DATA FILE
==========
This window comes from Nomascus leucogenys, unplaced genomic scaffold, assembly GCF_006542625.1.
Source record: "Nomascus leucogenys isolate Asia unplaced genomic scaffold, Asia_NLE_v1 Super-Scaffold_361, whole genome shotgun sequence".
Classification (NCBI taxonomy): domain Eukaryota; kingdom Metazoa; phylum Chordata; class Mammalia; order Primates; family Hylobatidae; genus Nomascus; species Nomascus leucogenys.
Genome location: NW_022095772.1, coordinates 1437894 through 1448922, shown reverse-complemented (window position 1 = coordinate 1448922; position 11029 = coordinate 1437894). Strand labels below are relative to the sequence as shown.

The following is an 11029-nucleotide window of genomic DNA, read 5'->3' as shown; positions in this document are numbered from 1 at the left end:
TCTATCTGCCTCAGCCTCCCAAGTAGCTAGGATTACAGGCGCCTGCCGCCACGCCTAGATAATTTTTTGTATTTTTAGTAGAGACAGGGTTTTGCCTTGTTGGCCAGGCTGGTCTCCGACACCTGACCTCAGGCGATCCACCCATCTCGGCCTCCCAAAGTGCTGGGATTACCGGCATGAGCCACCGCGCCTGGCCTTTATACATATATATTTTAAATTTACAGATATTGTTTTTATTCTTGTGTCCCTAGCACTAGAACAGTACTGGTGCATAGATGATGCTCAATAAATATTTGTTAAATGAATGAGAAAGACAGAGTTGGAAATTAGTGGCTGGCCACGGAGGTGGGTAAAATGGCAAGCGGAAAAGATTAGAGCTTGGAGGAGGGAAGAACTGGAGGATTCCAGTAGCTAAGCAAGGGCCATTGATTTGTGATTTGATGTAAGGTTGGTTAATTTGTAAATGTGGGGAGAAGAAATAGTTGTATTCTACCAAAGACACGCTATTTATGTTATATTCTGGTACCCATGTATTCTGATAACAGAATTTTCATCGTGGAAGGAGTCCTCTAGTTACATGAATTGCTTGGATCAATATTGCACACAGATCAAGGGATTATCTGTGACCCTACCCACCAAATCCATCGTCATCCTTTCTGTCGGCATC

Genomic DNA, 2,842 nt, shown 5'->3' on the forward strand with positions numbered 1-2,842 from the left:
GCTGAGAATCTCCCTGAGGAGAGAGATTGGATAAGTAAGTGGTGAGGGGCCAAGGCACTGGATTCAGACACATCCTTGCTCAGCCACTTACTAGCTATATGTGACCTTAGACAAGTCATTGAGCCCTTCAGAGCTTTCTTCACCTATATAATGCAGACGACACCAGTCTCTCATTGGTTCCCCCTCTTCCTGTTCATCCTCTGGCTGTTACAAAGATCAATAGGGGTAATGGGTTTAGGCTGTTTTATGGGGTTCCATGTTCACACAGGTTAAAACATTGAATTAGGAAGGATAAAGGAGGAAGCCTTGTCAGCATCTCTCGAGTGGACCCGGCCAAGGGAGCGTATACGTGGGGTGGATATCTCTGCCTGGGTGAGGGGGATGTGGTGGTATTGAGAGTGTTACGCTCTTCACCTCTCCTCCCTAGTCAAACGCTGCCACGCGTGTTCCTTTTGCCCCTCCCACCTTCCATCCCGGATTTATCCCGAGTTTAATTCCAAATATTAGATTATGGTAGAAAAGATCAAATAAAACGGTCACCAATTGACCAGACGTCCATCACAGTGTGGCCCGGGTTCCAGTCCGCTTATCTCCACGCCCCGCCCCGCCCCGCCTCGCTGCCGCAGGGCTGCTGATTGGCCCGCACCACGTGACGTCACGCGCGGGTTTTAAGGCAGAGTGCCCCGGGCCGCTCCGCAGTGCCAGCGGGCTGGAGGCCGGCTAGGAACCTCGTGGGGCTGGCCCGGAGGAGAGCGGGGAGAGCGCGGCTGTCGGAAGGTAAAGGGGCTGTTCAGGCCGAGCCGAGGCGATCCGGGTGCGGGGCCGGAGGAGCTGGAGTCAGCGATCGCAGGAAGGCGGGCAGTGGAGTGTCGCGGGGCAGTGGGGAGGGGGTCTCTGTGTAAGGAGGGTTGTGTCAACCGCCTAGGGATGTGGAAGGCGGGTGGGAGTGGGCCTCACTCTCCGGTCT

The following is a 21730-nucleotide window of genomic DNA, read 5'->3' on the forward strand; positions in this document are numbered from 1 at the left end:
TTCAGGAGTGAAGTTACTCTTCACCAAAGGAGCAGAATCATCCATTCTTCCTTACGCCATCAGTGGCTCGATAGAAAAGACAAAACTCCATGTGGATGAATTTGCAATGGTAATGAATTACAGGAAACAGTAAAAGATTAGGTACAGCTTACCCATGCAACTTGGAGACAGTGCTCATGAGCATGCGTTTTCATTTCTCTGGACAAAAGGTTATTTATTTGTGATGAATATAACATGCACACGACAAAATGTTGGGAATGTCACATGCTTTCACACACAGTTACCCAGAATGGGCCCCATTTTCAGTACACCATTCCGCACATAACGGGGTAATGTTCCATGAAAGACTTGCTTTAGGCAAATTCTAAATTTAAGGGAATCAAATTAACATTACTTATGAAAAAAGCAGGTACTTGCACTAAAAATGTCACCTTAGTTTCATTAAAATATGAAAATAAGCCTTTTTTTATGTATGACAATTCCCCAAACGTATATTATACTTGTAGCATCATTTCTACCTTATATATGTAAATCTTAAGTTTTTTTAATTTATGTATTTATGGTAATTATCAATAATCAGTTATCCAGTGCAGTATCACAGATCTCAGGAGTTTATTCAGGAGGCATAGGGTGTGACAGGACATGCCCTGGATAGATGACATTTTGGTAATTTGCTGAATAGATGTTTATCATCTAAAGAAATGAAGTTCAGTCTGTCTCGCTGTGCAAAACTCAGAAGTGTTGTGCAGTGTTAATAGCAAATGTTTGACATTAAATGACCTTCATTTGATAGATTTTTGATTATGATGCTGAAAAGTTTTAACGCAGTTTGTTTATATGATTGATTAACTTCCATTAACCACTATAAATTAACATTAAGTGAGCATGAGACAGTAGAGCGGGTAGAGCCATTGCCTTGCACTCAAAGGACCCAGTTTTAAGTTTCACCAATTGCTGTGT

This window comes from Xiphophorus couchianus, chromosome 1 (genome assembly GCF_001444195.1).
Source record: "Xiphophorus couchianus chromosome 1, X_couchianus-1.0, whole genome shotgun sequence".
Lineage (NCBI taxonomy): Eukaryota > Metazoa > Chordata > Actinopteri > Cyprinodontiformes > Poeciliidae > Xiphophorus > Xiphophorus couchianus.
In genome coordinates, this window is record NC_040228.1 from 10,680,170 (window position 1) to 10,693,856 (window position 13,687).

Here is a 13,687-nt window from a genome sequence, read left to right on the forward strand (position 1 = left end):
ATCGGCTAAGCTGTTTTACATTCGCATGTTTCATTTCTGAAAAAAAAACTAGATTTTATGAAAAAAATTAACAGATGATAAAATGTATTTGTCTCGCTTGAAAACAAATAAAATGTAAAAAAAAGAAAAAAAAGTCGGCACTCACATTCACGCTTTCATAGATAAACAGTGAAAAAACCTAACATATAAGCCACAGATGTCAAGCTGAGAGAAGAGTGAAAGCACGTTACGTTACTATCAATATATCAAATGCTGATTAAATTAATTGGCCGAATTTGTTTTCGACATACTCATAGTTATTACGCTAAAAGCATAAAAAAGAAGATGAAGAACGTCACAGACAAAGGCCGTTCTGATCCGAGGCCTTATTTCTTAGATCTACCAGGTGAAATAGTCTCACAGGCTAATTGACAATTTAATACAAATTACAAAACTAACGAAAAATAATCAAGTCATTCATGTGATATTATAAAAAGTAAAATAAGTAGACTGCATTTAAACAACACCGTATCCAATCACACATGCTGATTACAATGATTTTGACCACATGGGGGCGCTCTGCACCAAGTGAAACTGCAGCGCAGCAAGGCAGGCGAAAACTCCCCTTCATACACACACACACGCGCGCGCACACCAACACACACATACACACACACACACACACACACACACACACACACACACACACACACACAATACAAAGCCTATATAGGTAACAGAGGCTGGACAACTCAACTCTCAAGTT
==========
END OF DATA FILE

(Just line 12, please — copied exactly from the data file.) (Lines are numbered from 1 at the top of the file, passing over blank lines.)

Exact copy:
Source record: "Xiphophorus couchianus chromosome 1, X_couchianus-1.0, whole genome shotgun sequence".